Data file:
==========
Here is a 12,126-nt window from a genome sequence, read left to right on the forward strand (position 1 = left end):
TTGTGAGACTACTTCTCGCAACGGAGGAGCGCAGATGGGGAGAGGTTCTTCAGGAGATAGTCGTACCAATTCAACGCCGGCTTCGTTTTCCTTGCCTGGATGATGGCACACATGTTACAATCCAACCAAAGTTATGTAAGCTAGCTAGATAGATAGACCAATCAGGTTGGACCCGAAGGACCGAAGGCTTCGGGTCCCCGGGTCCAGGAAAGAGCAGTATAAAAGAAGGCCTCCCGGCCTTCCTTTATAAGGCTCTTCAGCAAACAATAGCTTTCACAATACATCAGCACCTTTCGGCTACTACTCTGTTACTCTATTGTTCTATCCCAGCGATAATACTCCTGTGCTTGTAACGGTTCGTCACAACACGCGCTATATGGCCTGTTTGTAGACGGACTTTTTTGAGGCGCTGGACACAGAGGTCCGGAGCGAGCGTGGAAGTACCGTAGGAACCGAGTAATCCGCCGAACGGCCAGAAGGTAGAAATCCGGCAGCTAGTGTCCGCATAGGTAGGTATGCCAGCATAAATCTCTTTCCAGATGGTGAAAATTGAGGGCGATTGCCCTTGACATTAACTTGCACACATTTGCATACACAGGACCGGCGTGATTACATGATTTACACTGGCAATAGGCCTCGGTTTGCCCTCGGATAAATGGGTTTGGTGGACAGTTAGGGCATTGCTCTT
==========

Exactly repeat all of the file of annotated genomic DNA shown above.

Here is a 12,126-nt window from a genome sequence, read left to right on the forward strand (position 1 = left end):
TTGTGAGACTACTTCTCGCAACGGAGGAGCGCAGATGGGGAGAGGTTCTTCAGGAGATAGTCGTACCAATTCAACGCCGGCTTCGTTTTCCTTGCCTGGATGATGGCACACATGTTACAATCCAACCAAAGTTATGTAAGCTAGCTAGATAGATAGACCAATCAGGTTGGACCCGAAGGACCGAAGGCTTCGGGTCCCCGGGTCCAGGAAAGAGCAGTATAAAAGAAGGCCTCCCGGCCTTCCTTTATAAGGCTCTTCAGCAAACAATAGCTTTCACAATACATCAGCACCTTTCGGCTACTACTCTGTTACTCTATTGTTCTATCCCAGCGATAATACTCCTGTGCTTGTAACGGTTCGTCACAACACGCGCTATATGGCCTGTTTGTAGACGGACTTTTTTGAGGCGCTGGACACAGAGGTCCGGAGCGAGCGTGGAAGTACCGTAGGAACCGAGTAATCCGCCGAACGGCCAGAAGGTAGAAATCCGGCAGCTAGTGTCCGCATAGGTAGGTATGCCAGCATAAATCTCTTTCCAGATGGTGAAAATTGAGGGCGATTGCCCTTGACATTAACTTGCACACATTTGCATACACAGGACCGGCGTGATTACATGATTTACACTGGCAATAGGCCTCGGTTTGCCCTCGGATAAATGGGTTTGGTGGACAGTTAGGGCATTGCTCTT